Volkswagen Ameo : Official Review
The VW Ameo has been launched in India at a price of between Rs. 5.24 - 7.06 lakhs (ex-Delhi).
What you'll like:
• A well-built, solid European sedan
• Aggressive pricing strategy; on par with the Polo
• Impressive feature list - cruise control, auto wipers, reversing camera, touchscreen ICE etc.
• Interior quality is among the segment best
• 1.2L petrol offers good city driveability. Sweet gearshift too
• Sorted ride & handling package. High speed stability is better than competition
• Dual airbags & ABS are standard across the range
What you won't:
• 3-cylinder petrol engine is weak & noisy. Vibrates as well
• Limited rear legroom & large floor hump. Competitors such as the Amaze are more spacious
• 1.2L TSI turbo-petrol unavailable (Polo gets it)
• 330L boot is the second-smallest from this segment
• Familiar face & interiors are starting to feel old
• The Polo & Vento's long-term reliability hasn't been as strong as the Japanese / Korean cars
• VW's sub-par dealership & service experiences
re: Volkswagen Ameo : Official Review
Say hello to VW's first India-spec car, a result of our unique policies. In India, cars measuring less than four meters in length attract half the excise duty as 4+ meter models. Thus, their selling prices are considerably lower than longer rides. Maruti Suzuki leads the compact sedan race with the Dzire, followed by the Hyundai Xcent & Honda Amaze. Tata Motors and Ford are also present in the segment with the Zest & Figo Aspire respectively, although they haven't enjoyed any success.
Things have been tough for Volkswagen over the last 3 years due to an ageing product line. Fact is, exports have outnumbered domestic sales for the German giant! The Polo & Vento were launched 6 years back, and there's no sign of the all-new generation cars being launched anytime soon. With no other mass market products, VW tries to keep the Polo & Vento fresh with unusually frequent facelifts & engine / transmission updates. But these updates can only get you so far. With no new cars in sight, VW decided to make the most of what it had on hand and develop a compact sedan off the Polo.
The name Ameo is derived from the Latin word Amo, which means "I love". The car has been designed for India in Wolfsburg, Germany (with inputs from Volkswagen India). Apparently, the chief designer began sketching a fastback body style, until he was told that a 'sedan shape' is an absolute must for India. It was codenamed the Indian Compact Sedan (ICS) and test mules were spotted in April 2015 (related news). Team-BHP was the first to bring you clear side shots of these test mules (link to article). VW officially announced the car's name in January 2016 and unveiled it in the following month, just ahead of the 2016 Auto Expo.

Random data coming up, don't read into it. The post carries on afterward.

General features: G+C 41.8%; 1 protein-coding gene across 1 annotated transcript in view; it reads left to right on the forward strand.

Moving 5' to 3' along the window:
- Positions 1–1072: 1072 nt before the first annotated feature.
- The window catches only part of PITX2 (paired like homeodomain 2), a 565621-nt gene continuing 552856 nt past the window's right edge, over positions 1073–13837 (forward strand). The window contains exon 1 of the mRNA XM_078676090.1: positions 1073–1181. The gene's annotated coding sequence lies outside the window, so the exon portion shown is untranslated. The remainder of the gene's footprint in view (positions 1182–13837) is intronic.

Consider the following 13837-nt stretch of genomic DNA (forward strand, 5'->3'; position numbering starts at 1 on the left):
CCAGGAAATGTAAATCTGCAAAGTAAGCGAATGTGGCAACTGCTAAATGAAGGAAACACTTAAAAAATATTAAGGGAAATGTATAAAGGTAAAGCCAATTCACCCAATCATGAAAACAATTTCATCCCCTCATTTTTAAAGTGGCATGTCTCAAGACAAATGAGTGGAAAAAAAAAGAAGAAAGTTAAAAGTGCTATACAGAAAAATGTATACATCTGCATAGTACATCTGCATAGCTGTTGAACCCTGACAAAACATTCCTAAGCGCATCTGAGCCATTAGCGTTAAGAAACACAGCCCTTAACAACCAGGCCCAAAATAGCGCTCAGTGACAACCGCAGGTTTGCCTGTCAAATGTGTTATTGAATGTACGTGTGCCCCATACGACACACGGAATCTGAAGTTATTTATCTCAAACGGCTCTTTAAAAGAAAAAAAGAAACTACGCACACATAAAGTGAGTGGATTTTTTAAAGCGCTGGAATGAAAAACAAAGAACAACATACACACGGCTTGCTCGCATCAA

Important to note that the Ameo is based on the Polo (NOT the Vento) with which it shares the wheelbase length. It is essentially a Polo with a boot, not a shortened Vento. While the move is rather late, Volkswagen has equipped the car with first-in-segment features to attract buyers. Interestingly, the Ameo's starting price is lower than the Polo's! Both cars are priced about on par when it comes to the middle Comfortline variant; however, the top-end of the Ameo is more expensive (by a small margin). Don't be that surprised by the lower entry price. Hatchbacks can be costlier to build as they require a stronger rear structure & more parts for the tail-gate.
The launch is clearly a half-hearted effort as the only engine you currently get is the weak 1.2L 3-cylinder petrol (excellent engine review here). The Ameo is going to come with the familiar 1.5L diesel, but that variant isn't ready yet! VW is also going to be offering the diesel with a 7-speed DSG Automatic. This could be a major USP in the segment and we simply can't figure out why VW didn't work harder and have it readied at the time of launch! A car generates maximum publicity on its introduction and there's no doubt a big opportunity has been missed here.
Further, why is that explosive 1.2L turbo-petrol TSI not an option? If you arrive late to the segment, you do so with an advantage. Truth is, the Ameo's petrol engine is the weakest in the compact sedan segment. It's also the only 3-cylinder petrol which is sure to put off interested customers. VW has better engines (1.5L diesel, 1.2L TSI petrol) & transmissions (DSG) available, yet inexplicably, its latest product doesn't benefit from them. We are absolutely speechless at this lack of preparation.